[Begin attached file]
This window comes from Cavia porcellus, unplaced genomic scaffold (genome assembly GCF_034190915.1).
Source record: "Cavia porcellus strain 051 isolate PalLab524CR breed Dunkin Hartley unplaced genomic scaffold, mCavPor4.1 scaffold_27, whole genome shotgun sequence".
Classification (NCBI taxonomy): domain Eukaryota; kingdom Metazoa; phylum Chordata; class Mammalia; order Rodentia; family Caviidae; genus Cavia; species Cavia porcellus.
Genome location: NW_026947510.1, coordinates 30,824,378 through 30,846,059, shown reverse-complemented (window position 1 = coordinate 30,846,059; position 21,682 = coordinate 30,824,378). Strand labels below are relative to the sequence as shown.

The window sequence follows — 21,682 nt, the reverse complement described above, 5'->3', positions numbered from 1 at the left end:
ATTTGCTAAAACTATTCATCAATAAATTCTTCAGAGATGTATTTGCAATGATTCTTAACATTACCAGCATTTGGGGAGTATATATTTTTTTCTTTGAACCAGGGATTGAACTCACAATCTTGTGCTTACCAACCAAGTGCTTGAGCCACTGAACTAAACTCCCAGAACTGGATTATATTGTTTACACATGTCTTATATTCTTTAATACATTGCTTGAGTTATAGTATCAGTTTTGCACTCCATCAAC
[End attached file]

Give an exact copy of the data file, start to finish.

This window comes from Cavia porcellus, unplaced genomic scaffold (genome assembly GCF_034190915.1).
Source record: "Cavia porcellus strain 051 isolate PalLab524CR breed Dunkin Hartley unplaced genomic scaffold, mCavPor4.1 scaffold_27, whole genome shotgun sequence".
Classification (NCBI taxonomy): domain Eukaryota; kingdom Metazoa; phylum Chordata; class Mammalia; order Rodentia; family Caviidae; genus Cavia; species Cavia porcellus.
Genome location: NW_026947510.1, coordinates 30,824,378 through 30,846,059, shown reverse-complemented (window position 1 = coordinate 30,846,059; position 21,682 = coordinate 30,824,378). Strand labels below are relative to the sequence as shown.

The window sequence follows — 21,682 nt, the reverse complement described above, 5'->3', positions numbered from 1 at the left end:
ATTTGCTAAAACTATTCATCAATAAATTCTTCAGAGATGTATTTGCAATGATTCTTAACATTACCAGCATTTGGGGAGTATATATTTTTTTCTTTGAACCAGGGATTGAACTCACAATCTTGTGCTTACCAACCAAGTGCTTGAGCCACTGAACTAAACTCCCAGAACTGGATTATATTGTTTACACATGTCTTATATTCTTTAATACATTGCTTGAGTTATAGTATCAGTTTTGCACTCCATCAAC